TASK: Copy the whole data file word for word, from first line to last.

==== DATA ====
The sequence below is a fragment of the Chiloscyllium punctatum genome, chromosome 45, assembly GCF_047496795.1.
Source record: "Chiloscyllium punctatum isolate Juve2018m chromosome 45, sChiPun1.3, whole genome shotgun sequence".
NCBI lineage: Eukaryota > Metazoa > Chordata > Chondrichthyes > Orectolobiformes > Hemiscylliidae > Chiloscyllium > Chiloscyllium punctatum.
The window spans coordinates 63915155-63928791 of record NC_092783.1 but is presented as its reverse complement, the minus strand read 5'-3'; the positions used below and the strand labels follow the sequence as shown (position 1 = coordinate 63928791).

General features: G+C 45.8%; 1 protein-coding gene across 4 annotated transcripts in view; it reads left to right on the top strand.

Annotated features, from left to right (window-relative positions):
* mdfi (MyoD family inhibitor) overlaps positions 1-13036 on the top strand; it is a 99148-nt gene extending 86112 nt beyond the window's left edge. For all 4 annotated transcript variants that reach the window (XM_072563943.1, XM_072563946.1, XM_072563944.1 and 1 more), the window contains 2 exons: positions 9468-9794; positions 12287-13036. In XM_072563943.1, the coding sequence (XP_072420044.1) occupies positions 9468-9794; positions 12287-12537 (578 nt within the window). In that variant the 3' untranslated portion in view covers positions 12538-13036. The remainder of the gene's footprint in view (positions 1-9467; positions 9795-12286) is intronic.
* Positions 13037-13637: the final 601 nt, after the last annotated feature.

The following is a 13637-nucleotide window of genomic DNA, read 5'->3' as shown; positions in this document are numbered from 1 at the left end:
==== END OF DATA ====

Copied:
The sequence below is a fragment of the Chiloscyllium punctatum genome, chromosome 45, assembly GCF_047496795.1.
Source record: "Chiloscyllium punctatum isolate Juve2018m chromosome 45, sChiPun1.3, whole genome shotgun sequence".
NCBI lineage: Eukaryota > Metazoa > Chordata > Chondrichthyes > Orectolobiformes > Hemiscylliidae > Chiloscyllium > Chiloscyllium punctatum.
The window spans coordinates 63915155-63928791 of record NC_092783.1 but is presented as its reverse complement, the minus strand read 5'-3'; the positions used below and the strand labels follow the sequence as shown (position 1 = coordinate 63928791).

General features: G+C 45.8%; 1 protein-coding gene across 4 annotated transcripts in view; it reads left to right on the top strand.

Annotated features, from left to right (window-relative positions):
* mdfi (MyoD family inhibitor) overlaps positions 1-13036 on the top strand; it is a 99148-nt gene extending 86112 nt beyond the window's left edge. For all 4 annotated transcript variants that reach the window (XM_072563943.1, XM_072563946.1, XM_072563944.1 and 1 more), the window contains 2 exons: positions 9468-9794; positions 12287-13036. In XM_072563943.1, the coding sequence (XP_072420044.1) occupies positions 9468-9794; positions 12287-12537 (578 nt within the window). In that variant the 3' untranslated portion in view covers positions 12538-13036. The remainder of the gene's footprint in view (positions 1-9467; positions 9795-12286) is intronic.
* Positions 13037-13637: the final 601 nt, after the last annotated feature.

The following is a 13637-nucleotide window of genomic DNA, read 5'->3' as shown; positions in this document are numbered from 1 at the left end: